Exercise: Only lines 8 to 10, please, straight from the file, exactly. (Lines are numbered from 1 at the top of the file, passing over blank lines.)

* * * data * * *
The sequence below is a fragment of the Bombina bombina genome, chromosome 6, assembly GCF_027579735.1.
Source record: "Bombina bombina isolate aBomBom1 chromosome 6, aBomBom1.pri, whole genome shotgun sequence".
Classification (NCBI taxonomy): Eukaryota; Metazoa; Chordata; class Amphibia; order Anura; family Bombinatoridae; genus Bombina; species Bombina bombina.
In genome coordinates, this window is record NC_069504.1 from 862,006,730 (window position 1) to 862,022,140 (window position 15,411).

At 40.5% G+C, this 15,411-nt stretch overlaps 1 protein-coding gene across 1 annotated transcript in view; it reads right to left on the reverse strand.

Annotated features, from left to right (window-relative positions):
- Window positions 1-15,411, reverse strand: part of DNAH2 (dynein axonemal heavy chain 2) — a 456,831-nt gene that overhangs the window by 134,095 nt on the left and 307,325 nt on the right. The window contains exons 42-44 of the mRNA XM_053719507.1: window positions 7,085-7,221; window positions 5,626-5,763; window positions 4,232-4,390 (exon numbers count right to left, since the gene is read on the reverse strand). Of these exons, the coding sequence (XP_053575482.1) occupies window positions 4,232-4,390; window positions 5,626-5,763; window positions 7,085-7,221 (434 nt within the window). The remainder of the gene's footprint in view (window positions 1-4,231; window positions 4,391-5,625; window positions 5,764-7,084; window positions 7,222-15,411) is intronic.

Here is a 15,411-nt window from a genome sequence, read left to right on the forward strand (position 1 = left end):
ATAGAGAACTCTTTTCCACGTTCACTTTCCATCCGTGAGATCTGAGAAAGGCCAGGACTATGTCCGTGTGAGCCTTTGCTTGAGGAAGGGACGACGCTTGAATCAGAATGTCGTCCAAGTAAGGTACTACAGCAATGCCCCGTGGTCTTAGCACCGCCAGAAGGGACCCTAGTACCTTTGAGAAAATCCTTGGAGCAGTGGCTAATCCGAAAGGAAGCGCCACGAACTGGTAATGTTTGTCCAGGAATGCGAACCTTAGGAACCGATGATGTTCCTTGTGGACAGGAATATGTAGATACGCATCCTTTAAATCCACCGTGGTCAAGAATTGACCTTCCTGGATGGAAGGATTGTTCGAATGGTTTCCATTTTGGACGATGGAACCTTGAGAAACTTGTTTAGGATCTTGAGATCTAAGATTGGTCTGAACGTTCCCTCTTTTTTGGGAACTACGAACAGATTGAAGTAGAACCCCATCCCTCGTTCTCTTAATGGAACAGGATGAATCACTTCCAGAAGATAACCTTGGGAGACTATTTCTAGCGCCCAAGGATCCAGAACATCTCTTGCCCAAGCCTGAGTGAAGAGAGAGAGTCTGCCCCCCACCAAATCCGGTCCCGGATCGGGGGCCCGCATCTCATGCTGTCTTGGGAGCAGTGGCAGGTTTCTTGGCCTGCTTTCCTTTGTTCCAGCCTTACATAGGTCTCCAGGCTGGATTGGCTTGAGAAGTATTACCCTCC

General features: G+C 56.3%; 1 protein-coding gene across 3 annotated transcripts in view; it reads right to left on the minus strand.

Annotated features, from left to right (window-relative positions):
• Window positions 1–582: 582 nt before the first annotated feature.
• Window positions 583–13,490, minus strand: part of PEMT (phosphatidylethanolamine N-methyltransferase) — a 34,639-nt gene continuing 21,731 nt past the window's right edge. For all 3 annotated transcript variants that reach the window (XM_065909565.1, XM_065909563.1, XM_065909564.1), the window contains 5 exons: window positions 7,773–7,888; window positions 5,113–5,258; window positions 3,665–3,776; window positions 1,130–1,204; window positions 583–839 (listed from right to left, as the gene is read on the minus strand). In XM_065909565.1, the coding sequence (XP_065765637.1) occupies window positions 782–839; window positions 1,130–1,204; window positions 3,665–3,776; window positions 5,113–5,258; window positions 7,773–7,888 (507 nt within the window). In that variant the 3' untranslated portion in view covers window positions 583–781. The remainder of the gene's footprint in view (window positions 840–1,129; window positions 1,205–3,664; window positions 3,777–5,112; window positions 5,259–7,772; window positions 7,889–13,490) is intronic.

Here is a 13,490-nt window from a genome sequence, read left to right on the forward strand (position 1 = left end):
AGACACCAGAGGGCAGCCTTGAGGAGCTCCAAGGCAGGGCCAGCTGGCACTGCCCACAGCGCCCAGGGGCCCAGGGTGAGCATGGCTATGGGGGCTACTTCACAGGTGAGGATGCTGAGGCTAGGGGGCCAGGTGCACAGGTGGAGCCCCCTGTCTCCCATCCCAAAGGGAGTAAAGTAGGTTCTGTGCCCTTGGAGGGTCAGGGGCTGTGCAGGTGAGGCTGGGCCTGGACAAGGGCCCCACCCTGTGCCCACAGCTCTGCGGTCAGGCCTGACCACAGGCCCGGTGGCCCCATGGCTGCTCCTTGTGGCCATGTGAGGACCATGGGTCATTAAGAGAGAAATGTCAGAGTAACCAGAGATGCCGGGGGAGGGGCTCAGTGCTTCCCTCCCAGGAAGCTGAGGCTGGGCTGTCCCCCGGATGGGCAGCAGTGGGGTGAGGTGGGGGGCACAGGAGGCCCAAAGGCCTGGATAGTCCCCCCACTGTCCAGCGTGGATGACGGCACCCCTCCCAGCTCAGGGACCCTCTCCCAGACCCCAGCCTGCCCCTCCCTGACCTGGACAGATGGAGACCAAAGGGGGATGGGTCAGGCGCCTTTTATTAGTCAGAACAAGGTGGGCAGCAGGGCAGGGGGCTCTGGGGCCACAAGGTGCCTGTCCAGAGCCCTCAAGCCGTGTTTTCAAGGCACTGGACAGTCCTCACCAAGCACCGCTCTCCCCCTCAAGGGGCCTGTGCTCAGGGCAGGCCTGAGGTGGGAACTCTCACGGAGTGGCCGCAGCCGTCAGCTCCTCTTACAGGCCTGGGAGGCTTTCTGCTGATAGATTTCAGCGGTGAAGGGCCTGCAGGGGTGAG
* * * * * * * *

Here is a 15,411-nt window from a genome sequence, read left to right on the forward strand (position 1 = left end):
ATAGAGAACTCTTTTCCACGTTCACTTTCCATCCGTGAGATCTGAGAAAGGCCAGGACTATGTCCGTGTGAGCCTTTGCTTGAGGAAGGGACGACGCTTGAATCAGAATGTCGTCCAAGTAAGGTACTACAGCAATGCCCCGTGGTCTTAGCACCGCCAGAAGGGACCCTAGTACCTTTGAGAAAATCCTTGGAGCAGTGGCTAATCCGAAAGGAAGCGCCACGAACTGGTAATGTTTGTCCAGGAATGCGAACCTTAGGAACCGATGATGTTCCTTGTGGACAGGAATATGTAGATACGCATCCTTTAAATCCACCGTGGTCAAGAATTGACCTTCCTGGATGGAAGGATTGTTCGAATGGTTTCCATTTTGGACGATGGAACCTTGAGAAACTTGTTTAGGATCTTGAGATCTAAGATTGGTCTGAACGTTCCCTCTTTTTTGGGAACTACGAACAGATTGAAGTAGAACCCCATCCCTCGTTCTCTTAATGGAACAGGATGAATCACTTCCAGAAGATAACCTTGGGAGACTATTTCTAGCGCCCAAGGATCCAGAACATCTCTTGCCCAAGCCTGAGTGAAGAGAGAGAGTCTGCCCCCCACCAAATCCGGTCCCGGATCGGGGGCCCGCATCTCATGCTGTCTTGGGAGCAGTGGCAGGTTTCTTGGCCTGCTTTCCTTTGTTCCAGCCTTACATAGGTCTCCAGGCTGGATTGGCTTGAGAAGTATTACCCTCC

General features: G+C 56.3%; 1 protein-coding gene across 3 annotated transcripts in view; it reads right to left on the minus strand.